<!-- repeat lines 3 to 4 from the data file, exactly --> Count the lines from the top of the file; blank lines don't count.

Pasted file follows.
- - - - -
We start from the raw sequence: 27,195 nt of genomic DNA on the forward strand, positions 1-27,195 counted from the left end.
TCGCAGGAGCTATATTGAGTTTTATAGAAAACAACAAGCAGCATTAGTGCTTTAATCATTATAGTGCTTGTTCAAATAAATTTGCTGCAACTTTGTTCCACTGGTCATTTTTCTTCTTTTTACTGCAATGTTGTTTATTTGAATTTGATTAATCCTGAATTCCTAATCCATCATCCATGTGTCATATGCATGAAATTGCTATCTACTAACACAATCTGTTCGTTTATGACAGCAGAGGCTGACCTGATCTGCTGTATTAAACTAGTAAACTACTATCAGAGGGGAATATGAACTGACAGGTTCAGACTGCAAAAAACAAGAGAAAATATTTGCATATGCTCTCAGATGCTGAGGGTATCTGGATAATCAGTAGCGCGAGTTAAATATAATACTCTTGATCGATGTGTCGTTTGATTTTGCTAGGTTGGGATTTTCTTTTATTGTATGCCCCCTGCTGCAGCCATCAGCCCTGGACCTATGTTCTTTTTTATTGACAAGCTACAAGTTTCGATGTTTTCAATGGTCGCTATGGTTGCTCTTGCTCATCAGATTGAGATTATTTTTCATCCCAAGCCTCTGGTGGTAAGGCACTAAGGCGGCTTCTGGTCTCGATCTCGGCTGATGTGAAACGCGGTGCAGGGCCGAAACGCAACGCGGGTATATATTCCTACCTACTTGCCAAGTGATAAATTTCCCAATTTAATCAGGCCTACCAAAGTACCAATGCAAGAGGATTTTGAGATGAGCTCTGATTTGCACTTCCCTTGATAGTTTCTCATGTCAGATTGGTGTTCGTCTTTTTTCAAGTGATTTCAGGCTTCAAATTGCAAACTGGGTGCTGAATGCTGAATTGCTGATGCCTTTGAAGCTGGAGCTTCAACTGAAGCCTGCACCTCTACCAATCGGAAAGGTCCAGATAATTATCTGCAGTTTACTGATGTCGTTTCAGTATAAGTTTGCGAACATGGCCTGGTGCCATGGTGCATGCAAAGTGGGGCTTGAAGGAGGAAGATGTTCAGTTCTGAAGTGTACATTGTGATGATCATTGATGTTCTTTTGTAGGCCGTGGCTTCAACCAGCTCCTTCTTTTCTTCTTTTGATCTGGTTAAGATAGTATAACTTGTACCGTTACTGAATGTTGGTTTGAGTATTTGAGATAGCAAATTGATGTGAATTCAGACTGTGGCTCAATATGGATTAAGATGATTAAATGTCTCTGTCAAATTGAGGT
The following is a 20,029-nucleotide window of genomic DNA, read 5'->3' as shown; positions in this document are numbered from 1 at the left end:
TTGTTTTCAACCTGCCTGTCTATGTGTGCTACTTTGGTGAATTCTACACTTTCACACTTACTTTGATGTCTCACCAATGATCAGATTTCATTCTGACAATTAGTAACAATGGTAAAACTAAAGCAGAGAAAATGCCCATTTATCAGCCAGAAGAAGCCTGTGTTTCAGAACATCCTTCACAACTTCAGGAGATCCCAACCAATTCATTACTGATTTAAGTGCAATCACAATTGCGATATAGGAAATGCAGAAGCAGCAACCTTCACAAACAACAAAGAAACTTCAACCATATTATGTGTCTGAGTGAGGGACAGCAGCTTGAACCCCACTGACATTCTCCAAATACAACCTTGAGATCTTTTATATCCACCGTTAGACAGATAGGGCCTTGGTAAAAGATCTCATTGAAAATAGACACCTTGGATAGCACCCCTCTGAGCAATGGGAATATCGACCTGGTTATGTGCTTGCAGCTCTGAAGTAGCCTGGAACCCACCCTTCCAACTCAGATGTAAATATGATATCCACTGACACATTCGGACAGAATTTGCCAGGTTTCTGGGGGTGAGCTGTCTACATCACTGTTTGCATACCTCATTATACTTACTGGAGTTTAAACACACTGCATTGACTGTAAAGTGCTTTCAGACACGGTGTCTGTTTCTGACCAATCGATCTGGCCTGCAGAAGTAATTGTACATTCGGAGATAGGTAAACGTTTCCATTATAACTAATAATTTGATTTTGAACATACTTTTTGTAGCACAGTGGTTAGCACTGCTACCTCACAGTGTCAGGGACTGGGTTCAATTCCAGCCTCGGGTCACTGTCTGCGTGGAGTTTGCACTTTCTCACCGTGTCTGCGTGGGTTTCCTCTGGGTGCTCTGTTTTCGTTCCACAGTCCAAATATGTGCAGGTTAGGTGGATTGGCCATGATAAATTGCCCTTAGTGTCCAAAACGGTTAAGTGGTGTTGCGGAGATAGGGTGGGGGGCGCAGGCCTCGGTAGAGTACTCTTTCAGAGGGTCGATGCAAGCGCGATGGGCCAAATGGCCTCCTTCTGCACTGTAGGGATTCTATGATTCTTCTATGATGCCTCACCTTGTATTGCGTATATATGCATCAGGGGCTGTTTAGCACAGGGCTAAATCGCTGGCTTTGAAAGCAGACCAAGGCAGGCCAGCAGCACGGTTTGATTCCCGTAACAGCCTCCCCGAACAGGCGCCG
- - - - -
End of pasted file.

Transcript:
The following is a 20,029-nucleotide window of genomic DNA, read 5'->3' as shown; positions in this document are numbered from 1 at the left end:
TTGTTTTCAACCTGCCTGTCTATGTGTGCTACTTTGGTGAATTCTACACTTTCACACTTACTTTGATGTCTCACCAATGATCAGATTTCATTCTGACAATTAGTAACAATGGTAAAACTAAAGCAGAGAAAATGCCCATTTATCAGCCAGAAGAAGCCTGTGTTTCAGAACATCCTTCACAACTTCAGGAGATCCCAACCAATTCATTACTGATTTAAGTGCAATCACAATTGCGATATAGGAAATGCAGAAGCAGCAACCTTCACAAACAACAAAGAAACTTCAACCATATTATGTGTCTGAGTGAGGGACAGCAGCTTGAACCCCACTGACATTCTCCAAATACAACCTTGAGATCTTTTATATCCACCGTTAGACAGATAGGGCCTTGGTAAAAGATCTCATTGAAAATAGACACCTTGGATAGCACCCCTCTGAGCAATGGGAATATCGACCTGGTTATGTGCTTGCAGCTCTGAAGTAGCCTGGAACCCACCCTTCCAACTCAGATGTAAATATGATATCCACTGACACATTCGGACAGAATTTGCCAGGTTTCTGGGGGTGAGCTGTCTACATCACTGTTTGCATACCTCATTATACTTACTGGAGTTTAAACACACTGCATTGACTGTAAAGTGCTTTCAGACACGGTGTCTGTTTCTGACCAATCGATCTGGCCTGCAGAAGTAATTGTACATTCGGAGATAGGTAAACGTTTCCATTATAACTAATAATTTGATTTTGAACATACTTTTTGTAGCACAGTGGTTAGCACTGCTACCTCACAGTGTCAGGGACTGGGTTCAATTCCAGCCTCGGGTCACTGTCTGCGTGGAGTTTGCACTTTCTCACCGTGTCTGCGTGGGTTTCCTCTGGGTGCTCTGTTTTCGTTCCACAGTCCAAATATGTGCAGGTTAGGTGGATTGGCCATGATAAATTGCCCTTAGTGTCCAAAACGGTTAAGTGGTGTTGCGGAGATAGGGTGGGGGGCGCAGGCCTCGGTAGAGTACTCTTTCAGAGGGTCGATGCAAGCGCGATGGGCCAAATGGCCTCCTTCTGCACTGTAGGGATTCTATGATTCTTCTATGATGCCTCACCTTGTATTGCGTATATATGCATCAGGGGCTGTTTAGCACAGGGCTAAATCGCTGGCTTTGAAAGCAGACCAAGGCAGGCCAGCAGCACGGTTTGATTCCCGTAACAGCCTCCCCGAACAGGCGCCG